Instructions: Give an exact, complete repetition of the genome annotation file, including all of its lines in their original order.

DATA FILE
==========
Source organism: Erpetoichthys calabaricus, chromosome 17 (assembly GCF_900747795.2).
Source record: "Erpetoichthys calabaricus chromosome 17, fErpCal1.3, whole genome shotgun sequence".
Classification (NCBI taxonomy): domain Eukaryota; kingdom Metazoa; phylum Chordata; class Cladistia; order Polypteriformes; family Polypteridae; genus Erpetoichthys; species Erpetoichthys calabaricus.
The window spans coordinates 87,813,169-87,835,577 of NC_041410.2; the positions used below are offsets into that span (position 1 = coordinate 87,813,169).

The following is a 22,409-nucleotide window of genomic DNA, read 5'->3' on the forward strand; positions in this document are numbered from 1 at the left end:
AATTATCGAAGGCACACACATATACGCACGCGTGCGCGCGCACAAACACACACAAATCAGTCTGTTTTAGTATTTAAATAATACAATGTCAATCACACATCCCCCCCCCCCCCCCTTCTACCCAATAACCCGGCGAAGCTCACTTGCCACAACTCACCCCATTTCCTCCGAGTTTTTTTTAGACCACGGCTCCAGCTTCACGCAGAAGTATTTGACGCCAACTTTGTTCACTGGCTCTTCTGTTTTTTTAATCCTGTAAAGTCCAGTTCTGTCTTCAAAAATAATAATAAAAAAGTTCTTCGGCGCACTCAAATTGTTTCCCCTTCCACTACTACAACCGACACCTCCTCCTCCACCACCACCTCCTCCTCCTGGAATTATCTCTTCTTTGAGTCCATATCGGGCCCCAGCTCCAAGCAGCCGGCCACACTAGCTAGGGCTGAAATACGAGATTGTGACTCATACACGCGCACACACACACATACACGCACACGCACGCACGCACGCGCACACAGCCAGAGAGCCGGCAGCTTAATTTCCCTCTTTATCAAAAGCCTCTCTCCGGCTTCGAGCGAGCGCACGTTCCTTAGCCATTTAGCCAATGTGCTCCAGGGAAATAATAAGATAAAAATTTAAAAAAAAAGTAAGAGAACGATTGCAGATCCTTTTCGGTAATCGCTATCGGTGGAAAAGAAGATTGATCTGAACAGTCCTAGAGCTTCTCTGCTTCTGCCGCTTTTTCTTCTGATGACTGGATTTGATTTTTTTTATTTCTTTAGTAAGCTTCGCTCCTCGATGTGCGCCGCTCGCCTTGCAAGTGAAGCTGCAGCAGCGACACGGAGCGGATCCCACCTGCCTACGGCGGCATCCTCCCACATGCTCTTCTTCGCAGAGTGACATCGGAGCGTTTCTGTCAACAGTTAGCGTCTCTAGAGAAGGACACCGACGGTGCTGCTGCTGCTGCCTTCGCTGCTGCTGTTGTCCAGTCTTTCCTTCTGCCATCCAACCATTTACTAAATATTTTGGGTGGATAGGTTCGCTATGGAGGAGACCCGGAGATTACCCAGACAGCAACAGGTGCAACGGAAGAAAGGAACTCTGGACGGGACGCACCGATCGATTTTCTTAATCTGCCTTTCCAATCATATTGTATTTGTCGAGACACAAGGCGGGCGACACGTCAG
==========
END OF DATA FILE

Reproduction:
Source organism: Erpetoichthys calabaricus, chromosome 17 (assembly GCF_900747795.2).
Source record: "Erpetoichthys calabaricus chromosome 17, fErpCal1.3, whole genome shotgun sequence".
Classification (NCBI taxonomy): domain Eukaryota; kingdom Metazoa; phylum Chordata; class Cladistia; order Polypteriformes; family Polypteridae; genus Erpetoichthys; species Erpetoichthys calabaricus.
The window spans coordinates 87,813,169-87,835,577 of NC_041410.2; the positions used below are offsets into that span (position 1 = coordinate 87,813,169).

The following is a 22,409-nucleotide window of genomic DNA, read 5'->3' on the forward strand; positions in this document are numbered from 1 at the left end:
AATTATCGAAGGCACACACATATACGCACGCGTGCGCGCGCACAAACACACACAAATCAGTCTGTTTTAGTATTTAAATAATACAATGTCAATCACACATCCCCCCCCCCCCCCCTTCTACCCAATAACCCGGCGAAGCTCACTTGCCACAACTCACCCCATTTCCTCCGAGTTTTTTTTAGACCACGGCTCCAGCTTCACGCAGAAGTATTTGACGCCAACTTTGTTCACTGGCTCTTCTGTTTTTTTAATCCTGTAAAGTCCAGTTCTGTCTTCAAAAATAATAATAAAAAAGTTCTTCGGCGCACTCAAATTGTTTCCCCTTCCACTACTACAACCGACACCTCCTCCTCCACCACCACCTCCTCCTCCTGGAATTATCTCTTCTTTGAGTCCATATCGGGCCCCAGCTCCAAGCAGCCGGCCACACTAGCTAGGGCTGAAATACGAGATTGTGACTCATACACGCGCACACACACACATACACGCACACGCACGCACGCACGCGCACACAGCCAGAGAGCCGGCAGCTTAATTTCCCTCTTTATCAAAAGCCTCTCTCCGGCTTCGAGCGAGCGCACGTTCCTTAGCCATTTAGCCAATGTGCTCCAGGGAAATAATAAGATAAAAATTTAAAAAAAAAGTAAGAGAACGATTGCAGATCCTTTTCGGTAATCGCTATCGGTGGAAAAGAAGATTGATCTGAACAGTCCTAGAGCTTCTCTGCTTCTGCCGCTTTTTCTTCTGATGACTGGATTTGATTTTTTTTATTTCTTTAGTAAGCTTCGCTCCTCGATGTGCGCCGCTCGCCTTGCAAGTGAAGCTGCAGCAGCGACACGGAGCGGATCCCACCTGCCTACGGCGGCATCCTCCCACATGCTCTTCTTCGCAGAGTGACATCGGAGCGTTTCTGTCAACAGTTAGCGTCTCTAGAGAAGGACACCGACGGTGCTGCTGCTGCTGCCTTCGCTGCTGCTGTTGTCCAGTCTTTCCTTCTGCCATCCAACCATTTACTAAATATTTTGGGTGGATAGGTTCGCTATGGAGGAGACCCGGAGATTACCCAGACAGCAACAGGTGCAACGGAAGAAAGGAACTCTGGACGGGACGCACCGATCGATTTTCTTAATCTGCCTTTCCAATCATATTGTATTTGTCGAGACACAAGGCGGGCGACACGTCAG